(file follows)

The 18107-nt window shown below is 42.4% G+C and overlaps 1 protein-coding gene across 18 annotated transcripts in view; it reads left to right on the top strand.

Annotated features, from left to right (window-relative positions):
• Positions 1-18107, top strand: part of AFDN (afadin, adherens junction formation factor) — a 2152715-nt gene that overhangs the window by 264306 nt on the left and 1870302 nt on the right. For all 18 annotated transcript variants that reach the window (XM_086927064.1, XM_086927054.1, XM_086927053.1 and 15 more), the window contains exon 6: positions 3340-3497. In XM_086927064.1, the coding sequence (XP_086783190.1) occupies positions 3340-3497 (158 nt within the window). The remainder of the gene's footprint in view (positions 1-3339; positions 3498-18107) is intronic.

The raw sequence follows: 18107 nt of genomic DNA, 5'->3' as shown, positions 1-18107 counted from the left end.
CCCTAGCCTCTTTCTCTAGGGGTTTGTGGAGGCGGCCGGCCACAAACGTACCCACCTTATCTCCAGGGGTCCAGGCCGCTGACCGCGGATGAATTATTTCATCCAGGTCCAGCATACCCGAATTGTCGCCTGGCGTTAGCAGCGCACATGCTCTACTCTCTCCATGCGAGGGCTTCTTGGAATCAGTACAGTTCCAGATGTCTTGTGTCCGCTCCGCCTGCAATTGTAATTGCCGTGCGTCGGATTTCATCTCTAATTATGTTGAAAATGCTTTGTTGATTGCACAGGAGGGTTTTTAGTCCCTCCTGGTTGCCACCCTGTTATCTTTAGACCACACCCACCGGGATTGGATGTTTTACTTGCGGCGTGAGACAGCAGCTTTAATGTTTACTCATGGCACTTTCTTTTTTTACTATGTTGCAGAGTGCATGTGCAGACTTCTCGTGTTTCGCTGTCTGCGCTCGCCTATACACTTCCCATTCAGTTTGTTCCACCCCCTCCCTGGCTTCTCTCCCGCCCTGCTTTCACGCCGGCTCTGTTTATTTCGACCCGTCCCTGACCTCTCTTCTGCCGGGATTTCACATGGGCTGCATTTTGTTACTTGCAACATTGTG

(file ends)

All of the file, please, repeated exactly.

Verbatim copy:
The 18107-nt window shown below is 42.4% G+C and overlaps 1 protein-coding gene across 18 annotated transcripts in view; it reads left to right on the top strand.

Annotated features, from left to right (window-relative positions):
• Positions 1-18107, top strand: part of AFDN (afadin, adherens junction formation factor) — a 2152715-nt gene that overhangs the window by 264306 nt on the left and 1870302 nt on the right. For all 18 annotated transcript variants that reach the window (XM_086927064.1, XM_086927054.1, XM_086927053.1 and 15 more), the window contains exon 6: positions 3340-3497. In XM_086927064.1, the coding sequence (XP_086783190.1) occupies positions 3340-3497 (158 nt within the window). The remainder of the gene's footprint in view (positions 1-3339; positions 3498-18107) is intronic.

The raw sequence follows: 18107 nt of genomic DNA, 5'->3' as shown, positions 1-18107 counted from the left end.
CCCTAGCCTCTTTCTCTAGGGGTTTGTGGAGGCGGCCGGCCACAAACGTACCCACCTTATCTCCAGGGGTCCAGGCCGCTGACCGCGGATGAATTATTTCATCCAGGTCCAGCATACCCGAATTGTCGCCTGGCGTTAGCAGCGCACATGCTCTACTCTCTCCATGCGAGGGCTTCTTGGAATCAGTACAGTTCCAGATGTCTTGTGTCCGCTCCGCCTGCAATTGTAATTGCCGTGCGTCGGATTTCATCTCTAATTATGTTGAAAATGCTTTGTTGATTGCACAGGAGGGTTTTTAGTCCCTCCTGGTTGCCACCCTGTTATCTTTAGACCACACCCACCGGGATTGGATGTTTTACTTGCGGCGTGAGACAGCAGCTTTAATGTTTACTCATGGCACTTTCTTTTTTTACTATGTTGCAGAGTGCATGTGCAGACTTCTCGTGTTTCGCTGTCTGCGCTCGCCTATACACTTCCCATTCAGTTTGTTCCACCCCCTCCCTGGCTTCTCTCCCGCCCTGCTTTCACGCCGGCTCTGTTTATTTCGACCCGTCCCTGACCTCTCTTCTGCCGGGATTTCACATGGGCTGCATTTTGTTACTTGCAACATTGTG